More Bank Failures in 2024?

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In the wake of Republic First Bank’s failure on April 26, hundreds of other banks are vulnerable to the same fate. The 36-year-old retail bank was headquartered in Philadelphia and was shut down and seized after business hours by Pennsylvania’s bank regulator and the Federal Deposit Insurance Corp. Bankers fear that this first bank failure of 2024 will not be the last.

Klaros Group analyzed 4,000 banks for vulnerability to high interest rates and commercial real estate losses, and it found about 280 that are stressed and, in extreme cases, at risk of failure.

Three of the four largest bank collapses in United States history occurred last year when First Republic Bank ($229 billion), Silicon Valley Bank ($209 billion) and Signature Bank ($118 billion) went under.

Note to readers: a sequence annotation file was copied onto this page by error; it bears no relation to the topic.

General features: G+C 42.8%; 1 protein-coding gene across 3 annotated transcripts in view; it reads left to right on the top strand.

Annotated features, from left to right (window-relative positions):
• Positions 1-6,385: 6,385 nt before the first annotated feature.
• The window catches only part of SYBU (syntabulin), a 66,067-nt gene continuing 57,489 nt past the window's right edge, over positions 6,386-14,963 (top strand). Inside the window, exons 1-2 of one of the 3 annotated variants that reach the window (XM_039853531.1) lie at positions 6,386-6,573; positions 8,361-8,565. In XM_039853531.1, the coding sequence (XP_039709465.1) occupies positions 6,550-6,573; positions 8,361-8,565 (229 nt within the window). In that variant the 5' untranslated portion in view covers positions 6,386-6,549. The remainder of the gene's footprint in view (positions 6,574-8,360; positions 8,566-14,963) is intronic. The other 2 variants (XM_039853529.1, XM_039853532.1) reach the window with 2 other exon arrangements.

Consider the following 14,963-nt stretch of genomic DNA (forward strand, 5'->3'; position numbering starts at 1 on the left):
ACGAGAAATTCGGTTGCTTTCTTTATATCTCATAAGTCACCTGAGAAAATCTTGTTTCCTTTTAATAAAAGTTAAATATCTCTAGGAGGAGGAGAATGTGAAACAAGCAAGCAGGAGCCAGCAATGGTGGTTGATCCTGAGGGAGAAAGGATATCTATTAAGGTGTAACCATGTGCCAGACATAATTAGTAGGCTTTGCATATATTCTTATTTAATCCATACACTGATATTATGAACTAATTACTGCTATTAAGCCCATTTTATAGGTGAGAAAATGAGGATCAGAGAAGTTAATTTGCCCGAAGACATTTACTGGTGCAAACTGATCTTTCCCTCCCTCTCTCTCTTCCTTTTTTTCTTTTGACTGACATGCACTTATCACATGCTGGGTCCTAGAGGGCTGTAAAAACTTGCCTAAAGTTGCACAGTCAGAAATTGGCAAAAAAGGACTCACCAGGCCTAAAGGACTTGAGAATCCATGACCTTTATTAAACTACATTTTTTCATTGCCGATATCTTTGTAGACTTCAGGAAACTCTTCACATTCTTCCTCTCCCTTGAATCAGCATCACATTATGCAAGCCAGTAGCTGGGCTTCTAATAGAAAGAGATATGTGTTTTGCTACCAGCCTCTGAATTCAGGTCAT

U.S. Treasury Secretary Janet Yellen tried to calm jitters by assuring Americans that the government would step in to protect banks that were too big to fail. This prompted people to withdraw $120 billion from small banks and deposit $67 billion into big banks like JPMorgan Chase, Bank of America and Wells Fargo.

So while Fulton Bank is set to double its presence in the Philadelphia, Pennsylvania, market by purchasing Republic First Bank, it is likely that small to mid-sized banks will continue to fail as U.S. banking is centralized in the hands of a few big institutions. Rising interest rates, losses on commercial real estate and heightened regulatory scrutiny are slowly centralizing all credit into the hands of a few powerful players.

The fifth plank of Karl Marx’s Communist Manifesto is the “centralization of credit in the hands of the state, by means of a national bank with state capital and an exclusive monopoly.”

The late Herbert W. Armstrong warned that communism would strip America of its blessings—the greatest blessings ever conferred on any people—because the American people have turned away from God’s laws.

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